Sarbjit is prominent for few reasons. One is that it presents you a very tragic story between the bitter threads of the two countries. Second is making Aishwarya Rai an actress and third is gifting us a treat to watch Randeep Hooda‘s another, in fact, his most unforgettable performance.
I am not interested in knowing the film’s fate on the box office but I have always been of the opinion that the making of great films based on true stories heavily rely on the direction. Sarbjit despite all the weapons and armour on the ground is where it falls from the peak to the truffles.
Director Omung Kumar is the man more familiar to the art direction or say, the production designing where he is very good at. In the past, he was involved in the production designing of Bhansali’s Black and Saawariya, Mishra’s Chameli and Ghai’s Yuvvraaj. And that is the same impression in his Sarbjit too but the technical aspects of narration are full of flaws.
First thing first, it is a boring film. By boring I mean the story of Sarabjit deserves a 90-minute screen time, not 130 minutes. When the film reaches the half, you begin thinking what is left in the remaining half. The narration is uselessly stretched in the second half and feels if the director is borrowing some time to connect the dots and reach the conclusion.
Like every other Indian film, the portrayals of the media and Pakistani civilians are hyper-hilarious. Why on earth a Pakistani is sketched with a topi on his head, shalwar-kameez on the body, over-disciplined Urdu like “Aap, Janab” in the dialogues, beards like pubic hairs or the one like General Aladeen, mufflers hanging on shoulders, kohl in eyes? Even filmmakers from the west are more skilful in portraying Pakistanis than the neighbours.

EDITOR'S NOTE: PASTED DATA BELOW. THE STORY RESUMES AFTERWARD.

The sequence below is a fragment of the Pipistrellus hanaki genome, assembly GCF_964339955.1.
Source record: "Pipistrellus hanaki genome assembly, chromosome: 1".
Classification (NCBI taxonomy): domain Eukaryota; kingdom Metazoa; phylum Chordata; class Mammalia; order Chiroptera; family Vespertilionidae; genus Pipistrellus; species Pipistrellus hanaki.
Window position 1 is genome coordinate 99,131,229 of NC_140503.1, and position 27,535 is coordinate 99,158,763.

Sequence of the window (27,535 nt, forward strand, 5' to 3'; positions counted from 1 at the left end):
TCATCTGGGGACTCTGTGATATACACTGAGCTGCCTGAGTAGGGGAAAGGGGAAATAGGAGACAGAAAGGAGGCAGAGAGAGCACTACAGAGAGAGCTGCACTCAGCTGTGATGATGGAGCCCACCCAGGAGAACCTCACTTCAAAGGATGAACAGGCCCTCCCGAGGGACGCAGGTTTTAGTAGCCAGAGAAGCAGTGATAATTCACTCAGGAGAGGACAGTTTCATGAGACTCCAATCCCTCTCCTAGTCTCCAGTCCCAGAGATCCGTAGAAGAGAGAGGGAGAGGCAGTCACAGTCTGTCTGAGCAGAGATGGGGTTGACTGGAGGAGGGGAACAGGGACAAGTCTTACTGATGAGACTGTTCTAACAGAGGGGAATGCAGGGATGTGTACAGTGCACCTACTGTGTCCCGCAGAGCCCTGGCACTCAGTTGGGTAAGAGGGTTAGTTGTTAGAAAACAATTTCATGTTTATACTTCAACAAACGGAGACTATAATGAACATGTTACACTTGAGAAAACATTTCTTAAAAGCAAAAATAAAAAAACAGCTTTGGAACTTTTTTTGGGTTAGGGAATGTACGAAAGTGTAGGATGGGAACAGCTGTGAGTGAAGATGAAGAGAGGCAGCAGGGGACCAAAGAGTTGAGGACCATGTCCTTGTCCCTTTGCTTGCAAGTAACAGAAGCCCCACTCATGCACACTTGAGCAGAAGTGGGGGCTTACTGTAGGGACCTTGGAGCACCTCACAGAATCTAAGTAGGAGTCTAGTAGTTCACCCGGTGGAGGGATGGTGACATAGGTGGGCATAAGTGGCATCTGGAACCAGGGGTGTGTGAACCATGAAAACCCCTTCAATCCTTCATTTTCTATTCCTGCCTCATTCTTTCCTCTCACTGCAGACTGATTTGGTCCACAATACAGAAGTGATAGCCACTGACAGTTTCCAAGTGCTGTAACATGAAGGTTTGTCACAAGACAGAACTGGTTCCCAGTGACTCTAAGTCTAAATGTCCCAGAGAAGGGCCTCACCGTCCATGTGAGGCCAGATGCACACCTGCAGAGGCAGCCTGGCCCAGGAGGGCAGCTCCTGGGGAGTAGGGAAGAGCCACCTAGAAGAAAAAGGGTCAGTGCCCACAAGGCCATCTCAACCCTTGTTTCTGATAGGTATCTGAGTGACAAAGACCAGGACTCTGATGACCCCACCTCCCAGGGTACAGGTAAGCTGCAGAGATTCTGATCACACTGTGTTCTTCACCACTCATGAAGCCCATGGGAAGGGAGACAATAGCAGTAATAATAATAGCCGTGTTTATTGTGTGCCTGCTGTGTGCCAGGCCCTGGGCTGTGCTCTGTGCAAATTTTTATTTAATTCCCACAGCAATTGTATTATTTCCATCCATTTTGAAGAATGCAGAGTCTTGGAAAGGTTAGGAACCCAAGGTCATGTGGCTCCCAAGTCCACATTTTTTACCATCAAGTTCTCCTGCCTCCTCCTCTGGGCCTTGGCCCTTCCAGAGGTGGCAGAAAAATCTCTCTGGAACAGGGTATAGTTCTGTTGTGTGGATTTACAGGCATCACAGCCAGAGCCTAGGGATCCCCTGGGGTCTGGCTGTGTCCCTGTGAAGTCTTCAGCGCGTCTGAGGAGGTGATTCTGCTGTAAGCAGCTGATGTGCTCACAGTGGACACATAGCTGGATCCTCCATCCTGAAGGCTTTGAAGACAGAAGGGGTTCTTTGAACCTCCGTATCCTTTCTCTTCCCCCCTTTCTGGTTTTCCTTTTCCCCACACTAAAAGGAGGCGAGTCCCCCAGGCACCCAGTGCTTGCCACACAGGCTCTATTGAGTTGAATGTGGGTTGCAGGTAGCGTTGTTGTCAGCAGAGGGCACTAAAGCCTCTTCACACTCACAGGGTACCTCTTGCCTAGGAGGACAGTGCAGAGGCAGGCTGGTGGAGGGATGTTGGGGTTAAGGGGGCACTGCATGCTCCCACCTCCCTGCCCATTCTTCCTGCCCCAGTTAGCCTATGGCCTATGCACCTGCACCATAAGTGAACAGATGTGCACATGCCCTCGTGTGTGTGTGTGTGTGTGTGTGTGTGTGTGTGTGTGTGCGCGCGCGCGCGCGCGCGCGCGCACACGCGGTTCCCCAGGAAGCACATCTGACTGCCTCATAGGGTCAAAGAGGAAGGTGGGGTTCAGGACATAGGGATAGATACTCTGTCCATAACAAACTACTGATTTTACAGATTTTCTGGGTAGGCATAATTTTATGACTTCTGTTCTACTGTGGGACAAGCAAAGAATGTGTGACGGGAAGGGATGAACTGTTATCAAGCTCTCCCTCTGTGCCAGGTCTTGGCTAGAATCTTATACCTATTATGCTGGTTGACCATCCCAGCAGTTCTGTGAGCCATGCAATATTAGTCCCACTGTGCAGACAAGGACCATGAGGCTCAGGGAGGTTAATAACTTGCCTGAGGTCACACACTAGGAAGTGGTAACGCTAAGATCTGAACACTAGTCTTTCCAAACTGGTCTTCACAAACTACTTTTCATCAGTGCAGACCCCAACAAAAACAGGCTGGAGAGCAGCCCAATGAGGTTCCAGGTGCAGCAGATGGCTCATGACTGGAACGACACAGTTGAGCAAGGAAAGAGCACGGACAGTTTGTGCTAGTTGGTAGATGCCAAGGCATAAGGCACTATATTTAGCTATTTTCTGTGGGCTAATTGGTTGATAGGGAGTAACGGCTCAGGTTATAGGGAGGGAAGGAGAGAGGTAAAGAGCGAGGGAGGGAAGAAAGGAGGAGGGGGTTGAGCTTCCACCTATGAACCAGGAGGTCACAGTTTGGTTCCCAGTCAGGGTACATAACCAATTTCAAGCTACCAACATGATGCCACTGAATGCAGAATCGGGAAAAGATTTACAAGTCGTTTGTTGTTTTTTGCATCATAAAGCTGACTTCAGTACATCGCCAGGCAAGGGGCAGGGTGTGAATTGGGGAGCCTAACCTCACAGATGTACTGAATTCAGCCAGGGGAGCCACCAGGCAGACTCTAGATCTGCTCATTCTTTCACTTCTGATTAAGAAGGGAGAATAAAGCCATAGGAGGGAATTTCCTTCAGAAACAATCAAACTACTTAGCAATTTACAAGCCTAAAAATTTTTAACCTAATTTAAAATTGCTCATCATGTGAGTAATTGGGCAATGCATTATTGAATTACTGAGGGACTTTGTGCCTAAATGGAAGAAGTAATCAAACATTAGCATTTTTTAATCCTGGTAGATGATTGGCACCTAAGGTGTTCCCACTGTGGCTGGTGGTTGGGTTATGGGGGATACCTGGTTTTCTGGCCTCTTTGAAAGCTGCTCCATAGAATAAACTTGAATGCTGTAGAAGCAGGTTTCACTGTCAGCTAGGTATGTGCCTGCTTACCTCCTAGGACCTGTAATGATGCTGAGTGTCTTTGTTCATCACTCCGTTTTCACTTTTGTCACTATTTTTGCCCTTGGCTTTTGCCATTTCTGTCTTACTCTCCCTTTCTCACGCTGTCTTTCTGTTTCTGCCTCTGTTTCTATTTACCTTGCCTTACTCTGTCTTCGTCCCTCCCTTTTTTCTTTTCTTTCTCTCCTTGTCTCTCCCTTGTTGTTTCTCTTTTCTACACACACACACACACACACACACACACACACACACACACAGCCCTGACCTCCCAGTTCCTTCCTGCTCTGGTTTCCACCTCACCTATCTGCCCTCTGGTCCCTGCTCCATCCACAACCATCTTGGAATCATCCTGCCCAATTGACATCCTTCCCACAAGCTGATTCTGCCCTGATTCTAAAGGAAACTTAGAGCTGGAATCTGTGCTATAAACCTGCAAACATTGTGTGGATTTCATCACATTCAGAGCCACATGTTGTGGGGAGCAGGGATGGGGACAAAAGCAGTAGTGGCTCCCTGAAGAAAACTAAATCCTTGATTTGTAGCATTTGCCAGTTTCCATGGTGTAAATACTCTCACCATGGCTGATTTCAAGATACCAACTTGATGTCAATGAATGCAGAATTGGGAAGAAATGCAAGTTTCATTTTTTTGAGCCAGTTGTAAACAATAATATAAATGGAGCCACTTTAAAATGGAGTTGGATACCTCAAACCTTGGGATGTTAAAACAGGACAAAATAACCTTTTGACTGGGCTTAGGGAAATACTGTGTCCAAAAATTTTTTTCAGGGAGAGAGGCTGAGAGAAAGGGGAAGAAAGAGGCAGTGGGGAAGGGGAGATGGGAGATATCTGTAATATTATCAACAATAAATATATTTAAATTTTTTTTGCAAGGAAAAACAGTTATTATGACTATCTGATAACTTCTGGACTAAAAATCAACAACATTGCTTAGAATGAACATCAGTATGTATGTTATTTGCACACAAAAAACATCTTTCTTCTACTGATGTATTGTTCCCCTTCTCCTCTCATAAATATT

Urdu texts are laughable. There is a scene when sister Dalbir (Aish) handover the Pakistani newspaper to father darji and the viewers have a chance to view mere 4 seconds of the newspaper. The one with the knowledge or Urdu will find hilarious mistakes and put a question mark on the technicalities of the film.
Few of the scenes were out of logic like Dalbir being thrown and hit on her head while attempting to speak the minister. Another one is Pakistani policewomen checking Sarabjit’s family before they meet that is way too much. A policewoman takes out the glasses of Dalbir and checks it like what? Another one wipes the lipstick and removes the red dot God knows why?
The delight is the sibling chemistry between Randeep and Aishwarya. Randeep has defined ‘pain’ to a new dimension. He lost 18 kg in 28 days. And Aishwarya has displayed a strong command of emotional and vocal artistry after an acting career of totalled performances.
Sadly Richa Chadda doesn’t have enough dialogues or equal weight of performance on the screen as Aish’s despite being the wife of Sarabjit. The film is a genuine one-timer thanks to the directional disaster but the major plus of the multiple performances will keep you alive.
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